Always an Olivia

A Remarkable Family History

  • Interest Level: Grade 2 - Grade 4
  • Reading Level: Grade 3

An elderly black grandmother passes on the story of the family’s Jewish origins to her young granddaughter, Carol Olivia. As family members flee the Spanish Inquisition, are kidnapped by pirates and eventually sail to America, one daughter in each generation is given the name Olivia, from the Hebrew Shulamit meaning “peace,” to honor the Jewish part of their ancestry. Critically-acclaimed author Carolivia Herron (Nappy Hair) shares this engaging, multicultural tale is based on her own family’s heritage.

Format Your Price Add
Interest Level Grade 2 - Grade 4
Reading Level Grade 3
Genre Picture Books
Copyright 2007
Publisher Lerner Publishing Group
Imprint Kar-Ben Publishing ®
Language English
Number of Pages 32
Publication Date 2012-01-01
Text Type Fiction
Dewey 813'.54
Graphics Full-color illustrations
Dimensions 8.375 x 11
ATOS Reading Level 4.1
Accelerated Reader® Quiz 118727
Accelerated Reader® Points 0.5
Features Original artwork and Reviewed


Kirkus Reviews

“This will be useful for classroom studies and discussions with a rarely told perspective on families and coming to America.”
Kirkus Reviews

Library Media Connection

“The story is written in colorful, poetic language that would capture even the youngest readers. The illustrations are realistic and vibrant with bold colors.”
Library Media Connection

MultiCultural Review

Herron offers an intriguing children’s story about a family that has a mixed background, based on her own multi-cultural family tree. Half of the family left Spain due to the Spanish Inquisition and then moved to Portugal. They lived in Portugal for many years while keeping their Jewish religion a secret. After a time, they moved to Venice, Italy, where they settled for many generations. One of the daughters was kidnapped because the kidnappers felt that a good ransom would be paid due to her Jewish background. The girl, Sarah Shulamit, was able to escape the kidnappers with the help of another kidnapped person by the name of James. In 1805 they settled in the United States. James and Sarah settled in Georgia in an area that had many families from West Africa. The families mixed, so their heritage became Black and Jewish. One name, Olivia, was always passed down to mother and daughter. Carol Olivia, the story’s modern-day protagonist, is lucky enough to hear this information from her great grandmother. This inspiring story can help children recognize the importance of culture and customs. It reinforces the need to keep the stories as well as family traditions alive. Always an Olivia is a great resource for an elemen-tary school class on many levels.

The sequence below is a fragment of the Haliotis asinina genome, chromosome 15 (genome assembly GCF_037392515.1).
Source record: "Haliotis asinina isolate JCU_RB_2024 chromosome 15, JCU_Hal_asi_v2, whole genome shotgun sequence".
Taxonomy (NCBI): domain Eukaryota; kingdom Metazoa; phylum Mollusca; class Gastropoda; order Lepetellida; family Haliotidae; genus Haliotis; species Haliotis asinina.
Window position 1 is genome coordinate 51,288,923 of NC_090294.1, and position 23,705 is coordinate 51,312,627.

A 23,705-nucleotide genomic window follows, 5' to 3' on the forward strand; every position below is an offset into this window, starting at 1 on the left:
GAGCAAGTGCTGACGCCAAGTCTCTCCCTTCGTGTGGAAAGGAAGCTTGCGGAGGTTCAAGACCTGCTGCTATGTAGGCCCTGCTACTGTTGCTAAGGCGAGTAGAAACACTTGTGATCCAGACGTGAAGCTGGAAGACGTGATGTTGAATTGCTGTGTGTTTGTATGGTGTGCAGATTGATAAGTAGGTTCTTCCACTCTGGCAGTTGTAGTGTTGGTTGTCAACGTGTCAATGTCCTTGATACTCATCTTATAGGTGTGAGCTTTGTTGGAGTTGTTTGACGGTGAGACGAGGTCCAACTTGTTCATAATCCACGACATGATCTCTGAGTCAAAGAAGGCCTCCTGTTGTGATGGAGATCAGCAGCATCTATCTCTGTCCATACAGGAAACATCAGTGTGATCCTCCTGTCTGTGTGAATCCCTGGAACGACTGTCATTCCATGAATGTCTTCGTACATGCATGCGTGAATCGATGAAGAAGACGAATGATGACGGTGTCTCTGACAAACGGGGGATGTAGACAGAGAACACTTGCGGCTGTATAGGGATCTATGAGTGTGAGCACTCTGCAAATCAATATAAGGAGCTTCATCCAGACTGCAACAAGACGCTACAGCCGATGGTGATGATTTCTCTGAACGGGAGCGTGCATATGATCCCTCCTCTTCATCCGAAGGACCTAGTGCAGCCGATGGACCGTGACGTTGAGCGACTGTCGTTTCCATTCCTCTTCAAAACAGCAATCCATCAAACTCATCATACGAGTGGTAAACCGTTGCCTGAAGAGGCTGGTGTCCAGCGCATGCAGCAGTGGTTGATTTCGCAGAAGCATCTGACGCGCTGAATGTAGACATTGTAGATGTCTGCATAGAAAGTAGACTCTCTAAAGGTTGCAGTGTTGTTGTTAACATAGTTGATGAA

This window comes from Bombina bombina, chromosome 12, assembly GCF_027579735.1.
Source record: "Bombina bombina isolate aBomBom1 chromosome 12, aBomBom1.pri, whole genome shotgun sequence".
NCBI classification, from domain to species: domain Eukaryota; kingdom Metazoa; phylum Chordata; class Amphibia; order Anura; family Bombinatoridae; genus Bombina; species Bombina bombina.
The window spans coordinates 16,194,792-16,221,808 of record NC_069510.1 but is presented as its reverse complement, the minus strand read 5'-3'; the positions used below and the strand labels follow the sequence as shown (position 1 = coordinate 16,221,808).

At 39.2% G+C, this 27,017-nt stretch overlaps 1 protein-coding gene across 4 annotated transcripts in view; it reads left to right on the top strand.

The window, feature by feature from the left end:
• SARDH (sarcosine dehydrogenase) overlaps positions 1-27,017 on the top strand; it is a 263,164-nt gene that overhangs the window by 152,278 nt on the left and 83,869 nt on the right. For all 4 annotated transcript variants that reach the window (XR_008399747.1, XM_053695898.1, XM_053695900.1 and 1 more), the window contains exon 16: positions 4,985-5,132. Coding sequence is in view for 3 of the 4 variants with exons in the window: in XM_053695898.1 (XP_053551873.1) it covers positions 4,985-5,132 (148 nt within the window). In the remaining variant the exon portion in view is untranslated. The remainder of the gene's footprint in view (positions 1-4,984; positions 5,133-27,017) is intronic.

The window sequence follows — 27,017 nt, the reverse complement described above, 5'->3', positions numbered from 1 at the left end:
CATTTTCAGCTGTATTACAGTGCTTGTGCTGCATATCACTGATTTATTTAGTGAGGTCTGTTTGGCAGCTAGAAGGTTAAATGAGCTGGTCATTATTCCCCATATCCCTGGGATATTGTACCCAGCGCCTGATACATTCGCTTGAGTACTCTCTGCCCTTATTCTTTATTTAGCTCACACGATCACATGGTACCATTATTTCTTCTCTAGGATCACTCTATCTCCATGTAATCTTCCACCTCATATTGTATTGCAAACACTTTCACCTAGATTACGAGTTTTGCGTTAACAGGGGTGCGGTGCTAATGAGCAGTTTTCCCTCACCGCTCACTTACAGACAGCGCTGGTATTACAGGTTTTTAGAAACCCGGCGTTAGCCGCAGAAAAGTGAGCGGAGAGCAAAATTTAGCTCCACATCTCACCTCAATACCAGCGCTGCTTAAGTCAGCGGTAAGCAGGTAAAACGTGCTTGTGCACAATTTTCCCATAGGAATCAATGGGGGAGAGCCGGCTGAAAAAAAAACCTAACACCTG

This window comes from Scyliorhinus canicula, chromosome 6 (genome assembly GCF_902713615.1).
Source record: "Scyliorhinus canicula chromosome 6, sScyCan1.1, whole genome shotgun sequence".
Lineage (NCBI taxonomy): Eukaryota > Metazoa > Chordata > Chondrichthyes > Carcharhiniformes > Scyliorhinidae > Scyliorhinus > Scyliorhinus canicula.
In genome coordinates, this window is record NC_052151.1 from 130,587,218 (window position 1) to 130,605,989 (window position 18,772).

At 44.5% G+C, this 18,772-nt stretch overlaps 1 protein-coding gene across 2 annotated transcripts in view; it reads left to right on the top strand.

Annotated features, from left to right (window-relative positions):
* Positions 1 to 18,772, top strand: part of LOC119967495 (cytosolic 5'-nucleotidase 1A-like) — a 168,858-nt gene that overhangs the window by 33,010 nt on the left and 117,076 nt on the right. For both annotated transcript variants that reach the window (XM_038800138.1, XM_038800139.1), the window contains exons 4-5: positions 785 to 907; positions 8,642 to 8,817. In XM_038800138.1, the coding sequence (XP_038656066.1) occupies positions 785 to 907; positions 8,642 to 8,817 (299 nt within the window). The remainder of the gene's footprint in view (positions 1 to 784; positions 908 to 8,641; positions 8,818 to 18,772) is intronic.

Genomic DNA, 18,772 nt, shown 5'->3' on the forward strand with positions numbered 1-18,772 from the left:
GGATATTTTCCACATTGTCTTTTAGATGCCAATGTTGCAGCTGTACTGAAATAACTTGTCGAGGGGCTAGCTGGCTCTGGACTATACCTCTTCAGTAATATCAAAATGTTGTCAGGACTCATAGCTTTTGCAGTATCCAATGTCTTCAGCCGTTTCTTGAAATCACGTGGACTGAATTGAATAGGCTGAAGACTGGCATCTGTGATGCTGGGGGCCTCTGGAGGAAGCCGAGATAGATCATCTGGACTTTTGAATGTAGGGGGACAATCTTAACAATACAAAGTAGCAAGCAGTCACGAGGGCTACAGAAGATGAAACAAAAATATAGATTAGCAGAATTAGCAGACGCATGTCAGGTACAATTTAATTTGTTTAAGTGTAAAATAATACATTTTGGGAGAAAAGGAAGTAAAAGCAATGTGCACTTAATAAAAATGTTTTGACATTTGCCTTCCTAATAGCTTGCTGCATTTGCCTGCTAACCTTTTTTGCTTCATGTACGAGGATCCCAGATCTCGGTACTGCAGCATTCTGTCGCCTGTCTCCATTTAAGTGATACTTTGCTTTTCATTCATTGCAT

School Library Journal

“Tugeau’s vibrant paintings highlight the various moods of the story, from the fear of the Inquisition to the warmth of a family dinner, from the darkness of the pirate ship to the vitality of the Geechee community. This beautifully illustrated offering skillfully shows the diversity of the American Jewish community.”
School Library Journal

The Horn Book Guide

To explain why each generation of their family has an Olivia, an African American woman tells her great-granddaughter about their Jewish family’s journey across the globe to escape reli-gious persecution. Soft paintings add subtle intensity to this story highlighting the importance of traditions to pre-serve history. An author’s note elaborates on discrimination against Jews.

Illustrator: Jeremy Tugeau

Jeremy Tugeau graduated from Syracuse university with a degree in Illustration. He has illustrated many children's books including Always an Olivia and Nathan Blows Out the Hanukkah Candles. He lives in Ohio with his wife and children.